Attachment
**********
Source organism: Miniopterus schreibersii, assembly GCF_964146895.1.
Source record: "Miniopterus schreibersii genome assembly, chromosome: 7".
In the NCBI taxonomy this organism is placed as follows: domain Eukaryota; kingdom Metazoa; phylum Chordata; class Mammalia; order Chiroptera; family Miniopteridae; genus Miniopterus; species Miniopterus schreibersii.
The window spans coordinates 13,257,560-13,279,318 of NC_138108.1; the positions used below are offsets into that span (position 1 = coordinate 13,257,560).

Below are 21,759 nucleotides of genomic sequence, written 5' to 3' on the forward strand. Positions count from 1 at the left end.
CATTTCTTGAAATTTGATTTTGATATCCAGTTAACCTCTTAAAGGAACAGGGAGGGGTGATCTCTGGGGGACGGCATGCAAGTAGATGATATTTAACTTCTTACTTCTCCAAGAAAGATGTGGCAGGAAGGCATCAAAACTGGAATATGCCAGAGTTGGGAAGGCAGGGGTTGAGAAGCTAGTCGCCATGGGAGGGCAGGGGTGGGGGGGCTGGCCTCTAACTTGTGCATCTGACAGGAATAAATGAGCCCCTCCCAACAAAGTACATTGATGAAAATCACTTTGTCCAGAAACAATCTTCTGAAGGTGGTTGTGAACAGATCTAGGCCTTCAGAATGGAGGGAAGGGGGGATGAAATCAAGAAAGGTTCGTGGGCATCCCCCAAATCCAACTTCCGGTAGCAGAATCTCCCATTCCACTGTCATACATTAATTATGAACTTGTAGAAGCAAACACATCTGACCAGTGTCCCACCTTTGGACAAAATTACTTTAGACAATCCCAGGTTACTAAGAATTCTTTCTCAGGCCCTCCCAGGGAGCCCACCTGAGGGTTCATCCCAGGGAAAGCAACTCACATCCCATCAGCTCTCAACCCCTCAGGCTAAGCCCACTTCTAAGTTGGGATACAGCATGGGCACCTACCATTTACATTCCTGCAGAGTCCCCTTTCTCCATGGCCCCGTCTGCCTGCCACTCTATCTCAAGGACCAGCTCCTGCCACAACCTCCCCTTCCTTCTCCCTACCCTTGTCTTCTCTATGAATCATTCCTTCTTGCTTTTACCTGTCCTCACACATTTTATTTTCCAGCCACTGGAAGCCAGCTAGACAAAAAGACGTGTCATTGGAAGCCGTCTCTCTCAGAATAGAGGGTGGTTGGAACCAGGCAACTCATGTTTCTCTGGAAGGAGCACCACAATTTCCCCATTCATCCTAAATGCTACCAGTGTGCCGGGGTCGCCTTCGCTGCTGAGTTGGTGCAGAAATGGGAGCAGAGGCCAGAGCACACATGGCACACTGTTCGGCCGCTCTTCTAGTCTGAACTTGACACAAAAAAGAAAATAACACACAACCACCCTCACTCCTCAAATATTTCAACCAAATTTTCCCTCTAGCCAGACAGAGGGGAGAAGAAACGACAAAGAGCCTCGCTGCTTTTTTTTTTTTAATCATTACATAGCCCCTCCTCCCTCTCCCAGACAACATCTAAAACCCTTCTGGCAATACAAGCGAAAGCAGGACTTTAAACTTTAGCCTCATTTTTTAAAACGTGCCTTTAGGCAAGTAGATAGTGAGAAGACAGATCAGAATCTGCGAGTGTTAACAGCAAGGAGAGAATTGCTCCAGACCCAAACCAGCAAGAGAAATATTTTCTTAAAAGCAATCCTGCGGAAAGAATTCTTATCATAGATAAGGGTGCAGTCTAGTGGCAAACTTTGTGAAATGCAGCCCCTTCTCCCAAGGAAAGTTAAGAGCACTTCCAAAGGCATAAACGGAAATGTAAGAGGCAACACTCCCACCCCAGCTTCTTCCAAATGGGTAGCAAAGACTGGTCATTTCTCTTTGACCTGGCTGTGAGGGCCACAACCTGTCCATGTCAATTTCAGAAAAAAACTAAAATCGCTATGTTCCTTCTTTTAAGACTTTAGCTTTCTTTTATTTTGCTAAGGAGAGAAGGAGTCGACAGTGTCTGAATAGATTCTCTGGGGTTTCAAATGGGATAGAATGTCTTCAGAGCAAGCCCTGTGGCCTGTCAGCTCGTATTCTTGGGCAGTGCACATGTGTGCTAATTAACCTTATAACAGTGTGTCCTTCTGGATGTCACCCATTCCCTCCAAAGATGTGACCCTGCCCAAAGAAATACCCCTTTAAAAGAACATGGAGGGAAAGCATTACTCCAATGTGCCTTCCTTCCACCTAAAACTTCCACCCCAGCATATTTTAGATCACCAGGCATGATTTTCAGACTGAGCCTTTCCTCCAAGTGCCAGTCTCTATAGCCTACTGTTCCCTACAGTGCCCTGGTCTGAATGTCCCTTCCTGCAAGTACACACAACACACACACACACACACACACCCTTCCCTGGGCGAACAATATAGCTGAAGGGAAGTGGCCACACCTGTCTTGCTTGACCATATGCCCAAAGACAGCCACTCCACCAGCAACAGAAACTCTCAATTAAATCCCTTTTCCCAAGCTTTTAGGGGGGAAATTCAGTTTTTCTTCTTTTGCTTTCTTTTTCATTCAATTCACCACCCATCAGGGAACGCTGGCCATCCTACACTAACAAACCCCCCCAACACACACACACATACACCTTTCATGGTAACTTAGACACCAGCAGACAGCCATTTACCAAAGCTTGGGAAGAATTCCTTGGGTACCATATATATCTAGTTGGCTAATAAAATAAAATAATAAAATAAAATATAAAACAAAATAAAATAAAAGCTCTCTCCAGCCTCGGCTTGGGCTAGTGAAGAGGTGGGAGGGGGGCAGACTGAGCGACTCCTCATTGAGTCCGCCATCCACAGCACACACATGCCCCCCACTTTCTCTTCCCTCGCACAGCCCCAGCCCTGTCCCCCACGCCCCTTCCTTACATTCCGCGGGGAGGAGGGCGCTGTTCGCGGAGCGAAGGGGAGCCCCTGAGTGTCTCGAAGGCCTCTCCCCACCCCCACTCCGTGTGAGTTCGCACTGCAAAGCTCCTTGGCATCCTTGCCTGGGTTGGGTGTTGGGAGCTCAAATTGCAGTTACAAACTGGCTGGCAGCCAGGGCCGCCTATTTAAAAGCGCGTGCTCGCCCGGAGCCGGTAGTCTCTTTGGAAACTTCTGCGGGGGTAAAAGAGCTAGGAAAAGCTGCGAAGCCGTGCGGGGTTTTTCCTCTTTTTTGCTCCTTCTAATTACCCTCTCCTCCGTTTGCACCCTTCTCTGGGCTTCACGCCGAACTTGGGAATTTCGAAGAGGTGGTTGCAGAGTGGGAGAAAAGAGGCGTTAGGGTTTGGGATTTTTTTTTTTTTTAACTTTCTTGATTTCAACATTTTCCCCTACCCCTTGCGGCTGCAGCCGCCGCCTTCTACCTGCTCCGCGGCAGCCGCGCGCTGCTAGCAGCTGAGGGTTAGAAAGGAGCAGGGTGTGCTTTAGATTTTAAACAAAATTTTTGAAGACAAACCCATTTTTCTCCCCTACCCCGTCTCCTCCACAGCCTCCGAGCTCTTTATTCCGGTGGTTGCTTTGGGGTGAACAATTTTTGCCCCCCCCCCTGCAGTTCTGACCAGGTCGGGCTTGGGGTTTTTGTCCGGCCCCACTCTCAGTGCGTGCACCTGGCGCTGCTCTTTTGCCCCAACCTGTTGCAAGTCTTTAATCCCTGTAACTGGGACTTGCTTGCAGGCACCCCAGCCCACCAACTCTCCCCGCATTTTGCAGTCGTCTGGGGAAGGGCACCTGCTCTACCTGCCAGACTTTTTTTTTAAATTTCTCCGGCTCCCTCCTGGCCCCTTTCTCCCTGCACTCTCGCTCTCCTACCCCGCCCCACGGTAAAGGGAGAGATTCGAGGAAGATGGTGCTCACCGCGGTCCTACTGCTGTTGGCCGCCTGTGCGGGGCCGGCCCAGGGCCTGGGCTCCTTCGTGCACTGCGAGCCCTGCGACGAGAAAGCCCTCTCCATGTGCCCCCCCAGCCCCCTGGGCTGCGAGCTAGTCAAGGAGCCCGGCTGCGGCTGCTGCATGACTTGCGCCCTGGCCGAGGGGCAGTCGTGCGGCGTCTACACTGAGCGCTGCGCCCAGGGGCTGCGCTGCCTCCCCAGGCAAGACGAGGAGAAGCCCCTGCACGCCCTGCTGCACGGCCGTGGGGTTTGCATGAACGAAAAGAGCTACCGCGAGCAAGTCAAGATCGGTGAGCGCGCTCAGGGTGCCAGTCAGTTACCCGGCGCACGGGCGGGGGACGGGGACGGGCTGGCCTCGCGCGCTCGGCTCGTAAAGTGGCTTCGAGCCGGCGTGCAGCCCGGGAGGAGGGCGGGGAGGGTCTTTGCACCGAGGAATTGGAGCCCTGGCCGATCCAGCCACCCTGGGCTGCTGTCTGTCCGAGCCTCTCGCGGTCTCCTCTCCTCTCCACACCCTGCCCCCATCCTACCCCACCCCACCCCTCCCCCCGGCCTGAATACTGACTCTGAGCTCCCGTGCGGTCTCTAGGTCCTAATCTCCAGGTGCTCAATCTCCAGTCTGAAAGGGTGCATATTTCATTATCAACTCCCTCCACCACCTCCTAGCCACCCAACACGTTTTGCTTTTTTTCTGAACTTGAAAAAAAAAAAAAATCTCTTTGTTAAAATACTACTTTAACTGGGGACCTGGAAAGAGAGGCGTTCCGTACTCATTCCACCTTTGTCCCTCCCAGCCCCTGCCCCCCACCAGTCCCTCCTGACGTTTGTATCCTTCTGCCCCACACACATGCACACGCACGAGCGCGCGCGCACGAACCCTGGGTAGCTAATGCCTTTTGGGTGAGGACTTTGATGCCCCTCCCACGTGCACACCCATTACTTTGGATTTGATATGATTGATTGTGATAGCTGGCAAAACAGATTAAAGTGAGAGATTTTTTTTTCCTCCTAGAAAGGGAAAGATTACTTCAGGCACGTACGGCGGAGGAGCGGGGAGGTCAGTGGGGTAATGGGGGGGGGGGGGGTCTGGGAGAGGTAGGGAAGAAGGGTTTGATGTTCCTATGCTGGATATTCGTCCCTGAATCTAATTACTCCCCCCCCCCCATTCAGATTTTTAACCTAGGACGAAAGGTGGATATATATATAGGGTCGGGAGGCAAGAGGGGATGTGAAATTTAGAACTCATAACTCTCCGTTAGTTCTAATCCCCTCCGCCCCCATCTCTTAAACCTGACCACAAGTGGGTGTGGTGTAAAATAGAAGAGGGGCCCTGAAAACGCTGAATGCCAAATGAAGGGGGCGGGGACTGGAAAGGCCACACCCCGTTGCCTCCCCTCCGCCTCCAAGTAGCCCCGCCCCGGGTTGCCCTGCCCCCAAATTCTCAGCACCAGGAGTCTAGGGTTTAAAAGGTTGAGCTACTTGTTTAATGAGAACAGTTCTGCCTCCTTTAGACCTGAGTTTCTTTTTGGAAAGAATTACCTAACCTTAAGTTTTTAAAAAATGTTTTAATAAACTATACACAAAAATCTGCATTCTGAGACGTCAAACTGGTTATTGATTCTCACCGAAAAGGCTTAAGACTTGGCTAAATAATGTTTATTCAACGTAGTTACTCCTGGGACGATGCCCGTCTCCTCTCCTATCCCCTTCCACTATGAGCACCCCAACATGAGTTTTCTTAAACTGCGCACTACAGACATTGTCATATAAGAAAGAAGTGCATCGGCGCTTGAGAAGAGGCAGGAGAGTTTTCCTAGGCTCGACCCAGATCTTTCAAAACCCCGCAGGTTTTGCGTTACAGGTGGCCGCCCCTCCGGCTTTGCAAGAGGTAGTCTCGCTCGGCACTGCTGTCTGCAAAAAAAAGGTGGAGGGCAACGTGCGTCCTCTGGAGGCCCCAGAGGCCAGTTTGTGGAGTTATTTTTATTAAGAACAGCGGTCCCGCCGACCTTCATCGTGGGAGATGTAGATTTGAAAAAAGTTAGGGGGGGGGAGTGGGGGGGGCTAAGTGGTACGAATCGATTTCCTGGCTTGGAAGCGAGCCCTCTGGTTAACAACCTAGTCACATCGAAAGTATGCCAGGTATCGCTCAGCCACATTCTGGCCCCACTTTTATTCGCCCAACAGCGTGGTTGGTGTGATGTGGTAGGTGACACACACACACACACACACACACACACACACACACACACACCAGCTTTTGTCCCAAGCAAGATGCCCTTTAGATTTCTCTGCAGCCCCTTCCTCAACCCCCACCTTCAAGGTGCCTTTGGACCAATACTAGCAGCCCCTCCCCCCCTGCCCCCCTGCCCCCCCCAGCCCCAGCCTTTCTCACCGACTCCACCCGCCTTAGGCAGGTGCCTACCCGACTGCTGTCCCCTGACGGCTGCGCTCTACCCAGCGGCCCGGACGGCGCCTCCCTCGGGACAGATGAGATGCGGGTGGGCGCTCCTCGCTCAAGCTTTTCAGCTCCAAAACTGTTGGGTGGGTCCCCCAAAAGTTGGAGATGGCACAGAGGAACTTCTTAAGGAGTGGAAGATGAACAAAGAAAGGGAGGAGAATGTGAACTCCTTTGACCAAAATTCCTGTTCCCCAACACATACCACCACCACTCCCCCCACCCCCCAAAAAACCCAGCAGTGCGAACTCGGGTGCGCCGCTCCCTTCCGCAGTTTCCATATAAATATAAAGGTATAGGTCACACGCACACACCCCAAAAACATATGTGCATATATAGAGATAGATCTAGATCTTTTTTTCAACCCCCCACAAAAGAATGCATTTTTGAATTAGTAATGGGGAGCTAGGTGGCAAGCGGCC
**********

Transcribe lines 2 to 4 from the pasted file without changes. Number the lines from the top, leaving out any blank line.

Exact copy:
Source record: "Miniopterus schreibersii genome assembly, chromosome: 7".
In the NCBI taxonomy this organism is placed as follows: domain Eukaryota; kingdom Metazoa; phylum Chordata; class Mammalia; order Chiroptera; family Miniopteridae; genus Miniopterus; species Miniopterus schreibersii.
The window spans coordinates 13,257,560-13,279,318 of NC_138108.1; the positions used below are offsets into that span (position 1 = coordinate 13,257,560).